In 1901 (Census RG 13/3425) the family was living at 46 Banastre Court, Liverpool. The 1911 Census (RG 14/24178) shows that 18 year old Patrick and his 15 year old brother, Ben(edict), had moved to live together at 24 Carter Street, Manchester. Patrick was working as a “ Coal Mine Pony Driver “, probably at Hyde Lane Colliery.

      The ‘Register of Soldiers’ Effects‘ show that in June 1915 Patrick’s total effects amounted to £6 2s 3d (£6.11 – equivalent to about £495 today – 2020). This sum was divided ¼ to his mother, Rose, and ¼ each to his siblings, Benedict, James and Mary. In October 1919 the War Gratuity of £5 (worth about £225 today) was divided ⅓ to his sister, Mary, and ⅔ to his mother, Rose.

      Pt. Murray’s name on the Menin Gate Memorial

      Military Service: Patrick attested into the Cheshire Regiment in Chester. His Service Papers are not available, but a comparison of his Service Number (9672) would suggest an enlistment date around September 1913 (e.g. Pt. 9680 H. Davies enlisted at Birkenhead on 20th September 1913).

      Patrick was posted to the 1st Battalion in Ireland, on a 7+5 period of service (i.e. 7 years on ‘Active’ Service followed by 5 years Reserve).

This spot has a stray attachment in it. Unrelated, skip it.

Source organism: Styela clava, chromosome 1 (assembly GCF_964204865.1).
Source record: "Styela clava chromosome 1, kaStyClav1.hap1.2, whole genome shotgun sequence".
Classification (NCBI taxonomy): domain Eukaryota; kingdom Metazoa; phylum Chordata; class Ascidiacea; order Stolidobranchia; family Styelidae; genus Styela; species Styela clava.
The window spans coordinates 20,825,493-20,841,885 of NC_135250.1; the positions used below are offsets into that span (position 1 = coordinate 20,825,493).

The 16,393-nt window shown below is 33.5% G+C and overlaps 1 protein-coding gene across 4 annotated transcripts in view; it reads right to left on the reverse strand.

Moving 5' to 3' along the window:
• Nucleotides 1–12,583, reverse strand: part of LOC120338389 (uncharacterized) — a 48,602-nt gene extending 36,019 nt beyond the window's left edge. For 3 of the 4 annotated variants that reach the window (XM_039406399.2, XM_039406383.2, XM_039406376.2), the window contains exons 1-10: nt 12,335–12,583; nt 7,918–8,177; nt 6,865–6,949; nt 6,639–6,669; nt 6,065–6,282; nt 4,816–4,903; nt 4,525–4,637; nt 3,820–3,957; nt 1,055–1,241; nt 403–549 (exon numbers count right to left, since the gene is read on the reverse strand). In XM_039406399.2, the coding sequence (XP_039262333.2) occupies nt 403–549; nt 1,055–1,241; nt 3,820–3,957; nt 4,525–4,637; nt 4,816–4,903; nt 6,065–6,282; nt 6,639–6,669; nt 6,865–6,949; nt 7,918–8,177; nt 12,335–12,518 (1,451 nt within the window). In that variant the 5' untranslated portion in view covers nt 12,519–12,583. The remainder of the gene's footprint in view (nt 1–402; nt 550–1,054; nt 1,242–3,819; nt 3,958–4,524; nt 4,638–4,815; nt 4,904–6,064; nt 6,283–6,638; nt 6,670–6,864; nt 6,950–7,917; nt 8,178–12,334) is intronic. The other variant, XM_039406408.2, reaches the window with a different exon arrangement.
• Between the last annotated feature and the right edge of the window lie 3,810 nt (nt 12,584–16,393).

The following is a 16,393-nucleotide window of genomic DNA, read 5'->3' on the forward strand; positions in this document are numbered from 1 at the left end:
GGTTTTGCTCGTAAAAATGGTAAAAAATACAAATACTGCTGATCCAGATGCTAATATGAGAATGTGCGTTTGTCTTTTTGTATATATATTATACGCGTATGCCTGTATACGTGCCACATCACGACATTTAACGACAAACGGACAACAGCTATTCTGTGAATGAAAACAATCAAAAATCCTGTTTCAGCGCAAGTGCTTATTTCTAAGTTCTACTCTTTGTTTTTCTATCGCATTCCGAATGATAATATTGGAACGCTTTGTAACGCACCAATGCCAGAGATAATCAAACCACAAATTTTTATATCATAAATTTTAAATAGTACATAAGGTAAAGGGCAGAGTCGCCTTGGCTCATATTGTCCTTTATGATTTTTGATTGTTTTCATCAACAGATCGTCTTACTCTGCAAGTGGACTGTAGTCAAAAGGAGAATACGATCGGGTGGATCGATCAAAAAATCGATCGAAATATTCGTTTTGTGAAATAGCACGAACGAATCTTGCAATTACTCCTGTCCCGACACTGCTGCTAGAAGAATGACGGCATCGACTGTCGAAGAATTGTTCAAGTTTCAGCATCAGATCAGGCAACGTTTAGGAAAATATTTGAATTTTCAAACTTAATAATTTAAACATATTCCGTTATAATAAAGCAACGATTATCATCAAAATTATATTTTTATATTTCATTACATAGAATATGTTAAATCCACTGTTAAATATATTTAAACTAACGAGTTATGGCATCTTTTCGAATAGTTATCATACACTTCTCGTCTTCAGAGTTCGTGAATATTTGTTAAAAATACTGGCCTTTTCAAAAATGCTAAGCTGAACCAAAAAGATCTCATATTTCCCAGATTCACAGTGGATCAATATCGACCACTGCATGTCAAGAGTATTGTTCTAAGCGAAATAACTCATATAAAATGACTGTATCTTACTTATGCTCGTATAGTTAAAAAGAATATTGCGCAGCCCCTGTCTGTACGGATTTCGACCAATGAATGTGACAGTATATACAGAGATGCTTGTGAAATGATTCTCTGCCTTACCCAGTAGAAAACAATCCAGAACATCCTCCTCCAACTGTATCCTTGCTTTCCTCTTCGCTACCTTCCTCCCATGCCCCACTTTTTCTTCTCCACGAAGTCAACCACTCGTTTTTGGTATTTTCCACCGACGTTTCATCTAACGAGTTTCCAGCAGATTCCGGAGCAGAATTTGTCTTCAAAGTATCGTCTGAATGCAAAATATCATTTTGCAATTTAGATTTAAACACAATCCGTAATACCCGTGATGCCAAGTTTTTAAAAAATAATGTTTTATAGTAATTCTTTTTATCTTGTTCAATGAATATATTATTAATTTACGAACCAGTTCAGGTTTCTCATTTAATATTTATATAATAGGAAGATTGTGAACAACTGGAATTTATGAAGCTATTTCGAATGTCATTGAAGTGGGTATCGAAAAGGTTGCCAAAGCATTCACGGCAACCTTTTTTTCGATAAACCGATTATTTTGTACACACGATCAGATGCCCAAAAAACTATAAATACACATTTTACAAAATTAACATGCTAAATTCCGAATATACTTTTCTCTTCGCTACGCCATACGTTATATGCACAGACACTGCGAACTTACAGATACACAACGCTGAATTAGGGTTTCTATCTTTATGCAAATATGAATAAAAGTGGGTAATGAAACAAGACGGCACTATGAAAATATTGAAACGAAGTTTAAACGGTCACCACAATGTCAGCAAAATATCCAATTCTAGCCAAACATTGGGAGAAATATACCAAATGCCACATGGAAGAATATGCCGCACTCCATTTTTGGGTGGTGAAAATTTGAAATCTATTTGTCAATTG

He sailed from Belfast with the Battalion, arriving at Le Havre on 16th August 1914, confirmed by his Medal Index Card. Patrick fought under Captain A.J.L. Dyer on the left flank of the Battalion’s action at Audregnies on 24th August and also survived the actions at La Bassée and Nonne Boschon (First Ypres).

      Patrick also survived the Battalion’s action at Violaines on 19th October 1914, the second day of the Battalion’s action to take La Bassée and the action 6 days later at Neuve Chapelle on 28th October 1914.

      Having come out of the line at the end of October, the 1st Battalion, Cheshire Regiment, spent the first 4 days of November in reserve 1½ miles South of Dranoutre. During November the 1st Battalion was involved in what became officially known as the First Battle of Ypres, which by the start of November was in its third stage, The Battle of Nonne Bosschen which began on 11th November 1914.

      Patrick was killed in action 6 days later, on the 17th. The War Diary for that day reads: “ Battalion in trenches, started with exceptionally heavy shell fire followed by an infantry attack which however was easily repulsed .” No casualties were mentioned in the Diary, but CWGC Records show 8 other men of the 1st Battalion died alongside Arthur.

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      L/Corporal 8814 John THOMPSON – ‘C’ Company

      Memorial: Panel 19 Killed in Action: 7 November 1914 Age: 25

      Personal: According to his Service Papers John was born at Disley, Stockport, Cheshire, about September 1888 (i.e. 18 year 3 months in January 1907). He was the on of John (General Labourer) and Bridget (née Hessian) Thompson, and had a younger brother, Thomas.